Last night was the kind of night a parent lives for. My 11-year-old performed in her first drama production, and she nailed it. I was a wreck as I waited for her to come on, praying it would go well after all her hard work, and it went beautifully.
To most people, my daughter seems shy, timid, introverted, and perhaps lacking confidence. Underneath that quiet exterior lies an assertive girl who knows her mind, knows who she is, and doesn’t miss a beat. After rehearsal the day she first performed her part for the group, a fellow cast member said as we walked out: “You did a good job. I underestimated you.”
Introverts are often misjudged as shy, possibly boring and with a tendency not to speak up, potentially because they lack opinions and ideas, but in reality they may just be preferring to take a back seat initially to enable them to assess a situation. They may be fantastic listeners and are often thorough.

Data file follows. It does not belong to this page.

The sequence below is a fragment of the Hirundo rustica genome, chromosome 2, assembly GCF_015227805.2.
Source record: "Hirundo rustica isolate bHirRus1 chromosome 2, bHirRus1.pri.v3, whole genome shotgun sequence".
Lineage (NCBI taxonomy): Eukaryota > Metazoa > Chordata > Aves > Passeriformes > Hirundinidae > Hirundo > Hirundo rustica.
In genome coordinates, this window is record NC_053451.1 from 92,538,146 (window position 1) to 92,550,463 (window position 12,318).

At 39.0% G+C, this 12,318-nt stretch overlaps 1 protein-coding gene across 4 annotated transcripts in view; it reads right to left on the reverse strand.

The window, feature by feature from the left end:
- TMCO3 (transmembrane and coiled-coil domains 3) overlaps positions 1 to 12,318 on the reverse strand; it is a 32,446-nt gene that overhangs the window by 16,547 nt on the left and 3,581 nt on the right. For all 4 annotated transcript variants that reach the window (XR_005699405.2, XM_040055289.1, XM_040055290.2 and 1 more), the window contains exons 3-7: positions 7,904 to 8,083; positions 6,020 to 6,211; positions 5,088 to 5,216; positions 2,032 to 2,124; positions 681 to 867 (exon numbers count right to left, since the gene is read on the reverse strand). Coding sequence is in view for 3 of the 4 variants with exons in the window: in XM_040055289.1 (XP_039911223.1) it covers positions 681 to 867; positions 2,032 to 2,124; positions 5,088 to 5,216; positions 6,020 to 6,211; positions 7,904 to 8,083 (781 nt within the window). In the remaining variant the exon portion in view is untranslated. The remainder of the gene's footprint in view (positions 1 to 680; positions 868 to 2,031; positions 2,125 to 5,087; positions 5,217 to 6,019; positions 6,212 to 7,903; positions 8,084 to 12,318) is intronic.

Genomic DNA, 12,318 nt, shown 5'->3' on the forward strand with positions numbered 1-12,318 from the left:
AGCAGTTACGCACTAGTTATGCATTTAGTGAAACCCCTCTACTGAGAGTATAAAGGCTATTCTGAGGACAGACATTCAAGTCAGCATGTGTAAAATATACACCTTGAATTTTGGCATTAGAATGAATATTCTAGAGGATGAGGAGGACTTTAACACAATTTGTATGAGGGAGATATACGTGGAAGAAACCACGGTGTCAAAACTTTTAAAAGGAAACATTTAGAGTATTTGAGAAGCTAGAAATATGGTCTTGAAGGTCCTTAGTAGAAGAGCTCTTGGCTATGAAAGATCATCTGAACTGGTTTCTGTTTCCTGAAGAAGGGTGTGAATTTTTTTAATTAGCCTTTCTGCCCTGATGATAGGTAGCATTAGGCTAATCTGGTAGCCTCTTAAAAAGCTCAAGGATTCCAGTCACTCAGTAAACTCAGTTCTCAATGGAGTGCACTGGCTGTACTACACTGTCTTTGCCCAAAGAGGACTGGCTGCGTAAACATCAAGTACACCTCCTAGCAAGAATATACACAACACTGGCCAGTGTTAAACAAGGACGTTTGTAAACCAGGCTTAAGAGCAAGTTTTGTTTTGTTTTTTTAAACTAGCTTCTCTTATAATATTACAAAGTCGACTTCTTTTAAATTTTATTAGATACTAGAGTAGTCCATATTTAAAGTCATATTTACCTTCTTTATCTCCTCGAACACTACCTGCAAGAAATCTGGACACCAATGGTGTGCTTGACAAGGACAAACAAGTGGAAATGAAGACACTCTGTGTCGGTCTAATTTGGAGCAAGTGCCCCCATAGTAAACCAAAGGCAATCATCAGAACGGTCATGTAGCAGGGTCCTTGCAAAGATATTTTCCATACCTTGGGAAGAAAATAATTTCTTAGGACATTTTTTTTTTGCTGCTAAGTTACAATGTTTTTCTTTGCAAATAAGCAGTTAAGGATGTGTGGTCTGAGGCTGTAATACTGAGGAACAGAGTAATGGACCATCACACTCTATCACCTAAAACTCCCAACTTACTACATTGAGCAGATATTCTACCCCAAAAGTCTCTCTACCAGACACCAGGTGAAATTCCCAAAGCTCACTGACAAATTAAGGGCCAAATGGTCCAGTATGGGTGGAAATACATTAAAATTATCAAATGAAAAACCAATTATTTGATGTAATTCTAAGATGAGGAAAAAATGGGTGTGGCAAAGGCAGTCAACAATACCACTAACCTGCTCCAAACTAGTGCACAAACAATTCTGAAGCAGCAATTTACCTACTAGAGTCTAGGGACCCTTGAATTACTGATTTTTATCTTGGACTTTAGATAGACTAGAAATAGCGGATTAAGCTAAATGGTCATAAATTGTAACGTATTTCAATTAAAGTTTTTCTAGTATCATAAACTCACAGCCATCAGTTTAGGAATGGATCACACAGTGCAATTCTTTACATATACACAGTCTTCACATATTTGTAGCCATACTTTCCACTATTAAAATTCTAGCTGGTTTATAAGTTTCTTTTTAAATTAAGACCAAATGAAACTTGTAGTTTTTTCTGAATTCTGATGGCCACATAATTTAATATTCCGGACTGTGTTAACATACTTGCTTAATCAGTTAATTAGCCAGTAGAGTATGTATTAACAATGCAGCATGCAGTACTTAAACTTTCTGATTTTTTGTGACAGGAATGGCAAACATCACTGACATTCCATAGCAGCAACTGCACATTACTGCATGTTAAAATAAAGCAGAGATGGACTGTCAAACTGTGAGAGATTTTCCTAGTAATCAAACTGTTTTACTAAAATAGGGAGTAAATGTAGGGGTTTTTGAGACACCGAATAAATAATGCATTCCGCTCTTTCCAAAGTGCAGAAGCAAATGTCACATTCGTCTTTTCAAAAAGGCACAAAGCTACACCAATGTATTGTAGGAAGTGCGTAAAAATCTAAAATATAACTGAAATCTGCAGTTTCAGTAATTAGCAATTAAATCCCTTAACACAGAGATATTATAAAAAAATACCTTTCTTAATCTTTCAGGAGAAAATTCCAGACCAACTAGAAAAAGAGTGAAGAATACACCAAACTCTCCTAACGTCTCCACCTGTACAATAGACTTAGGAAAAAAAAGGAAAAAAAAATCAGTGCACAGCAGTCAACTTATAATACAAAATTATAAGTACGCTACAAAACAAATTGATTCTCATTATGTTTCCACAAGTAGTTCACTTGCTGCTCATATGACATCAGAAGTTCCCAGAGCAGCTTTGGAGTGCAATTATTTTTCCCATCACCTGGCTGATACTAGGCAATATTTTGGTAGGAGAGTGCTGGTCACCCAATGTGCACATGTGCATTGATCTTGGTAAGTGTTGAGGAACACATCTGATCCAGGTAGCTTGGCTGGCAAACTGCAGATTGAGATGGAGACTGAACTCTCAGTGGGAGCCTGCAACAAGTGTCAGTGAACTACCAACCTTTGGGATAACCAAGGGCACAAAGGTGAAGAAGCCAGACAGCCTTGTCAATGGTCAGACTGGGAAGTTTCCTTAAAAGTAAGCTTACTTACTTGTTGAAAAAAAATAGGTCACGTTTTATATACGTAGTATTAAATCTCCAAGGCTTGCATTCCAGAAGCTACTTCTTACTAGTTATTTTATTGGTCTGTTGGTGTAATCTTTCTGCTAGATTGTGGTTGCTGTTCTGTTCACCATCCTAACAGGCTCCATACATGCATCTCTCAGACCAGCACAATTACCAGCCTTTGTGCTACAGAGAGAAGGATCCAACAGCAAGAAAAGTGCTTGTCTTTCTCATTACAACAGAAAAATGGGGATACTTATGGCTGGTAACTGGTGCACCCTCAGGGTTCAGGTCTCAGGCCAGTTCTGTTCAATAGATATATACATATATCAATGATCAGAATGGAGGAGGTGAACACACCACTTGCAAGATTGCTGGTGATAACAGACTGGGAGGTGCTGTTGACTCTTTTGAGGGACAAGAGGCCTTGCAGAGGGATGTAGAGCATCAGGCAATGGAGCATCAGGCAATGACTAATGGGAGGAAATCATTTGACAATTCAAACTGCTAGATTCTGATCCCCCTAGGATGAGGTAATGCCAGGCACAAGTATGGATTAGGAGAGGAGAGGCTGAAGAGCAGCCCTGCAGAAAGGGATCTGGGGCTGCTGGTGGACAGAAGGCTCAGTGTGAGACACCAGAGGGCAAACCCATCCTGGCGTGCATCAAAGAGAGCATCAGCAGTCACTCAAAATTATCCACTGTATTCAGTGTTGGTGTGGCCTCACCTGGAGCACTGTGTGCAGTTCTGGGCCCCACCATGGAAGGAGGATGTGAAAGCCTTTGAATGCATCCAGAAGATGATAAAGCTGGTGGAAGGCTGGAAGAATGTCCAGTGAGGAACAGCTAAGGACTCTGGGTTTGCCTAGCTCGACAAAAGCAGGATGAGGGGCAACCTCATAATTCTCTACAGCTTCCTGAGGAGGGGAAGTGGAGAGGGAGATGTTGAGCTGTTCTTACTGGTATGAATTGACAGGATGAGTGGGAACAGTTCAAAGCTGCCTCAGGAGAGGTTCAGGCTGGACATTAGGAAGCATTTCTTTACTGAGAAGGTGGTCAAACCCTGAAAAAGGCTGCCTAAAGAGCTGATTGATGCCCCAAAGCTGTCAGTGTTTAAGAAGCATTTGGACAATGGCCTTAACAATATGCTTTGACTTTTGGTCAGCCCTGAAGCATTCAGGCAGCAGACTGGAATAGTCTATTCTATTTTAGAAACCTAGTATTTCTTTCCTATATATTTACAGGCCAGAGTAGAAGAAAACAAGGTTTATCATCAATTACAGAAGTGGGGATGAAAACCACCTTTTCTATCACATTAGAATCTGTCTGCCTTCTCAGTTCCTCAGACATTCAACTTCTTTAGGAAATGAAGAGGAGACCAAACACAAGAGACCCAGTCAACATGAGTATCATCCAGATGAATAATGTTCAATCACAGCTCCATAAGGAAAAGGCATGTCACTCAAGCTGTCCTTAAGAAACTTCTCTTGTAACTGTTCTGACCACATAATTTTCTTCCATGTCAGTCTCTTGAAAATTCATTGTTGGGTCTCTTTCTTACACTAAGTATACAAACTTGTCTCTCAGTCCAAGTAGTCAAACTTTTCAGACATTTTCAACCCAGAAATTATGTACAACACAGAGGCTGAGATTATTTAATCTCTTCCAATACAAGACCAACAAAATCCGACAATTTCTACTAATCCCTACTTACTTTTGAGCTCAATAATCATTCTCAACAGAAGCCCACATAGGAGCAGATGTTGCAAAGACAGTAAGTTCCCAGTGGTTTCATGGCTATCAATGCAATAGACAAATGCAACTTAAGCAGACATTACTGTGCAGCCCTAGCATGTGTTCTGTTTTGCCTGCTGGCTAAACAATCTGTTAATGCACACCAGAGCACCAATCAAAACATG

Some corporate executives may view introversion as a barrier to leadership yet according to the book Quiet: the Power of the Introvert by Susan Cain, introverts tend to be more successful in the workplace. When employees are passive and looking for leadership from above, it pays for the boss to be an extrovert. By contrast, in environments where the business model revolves around more teamwork and interaction, it may be better to have a more reflective boss.
If I have learned anything from working with some amazing, smart, talented introverts, and from living with my tenacious, strong-willed, introverted daughter, it is to never underestimate the quiet ones. They just may be your best assets.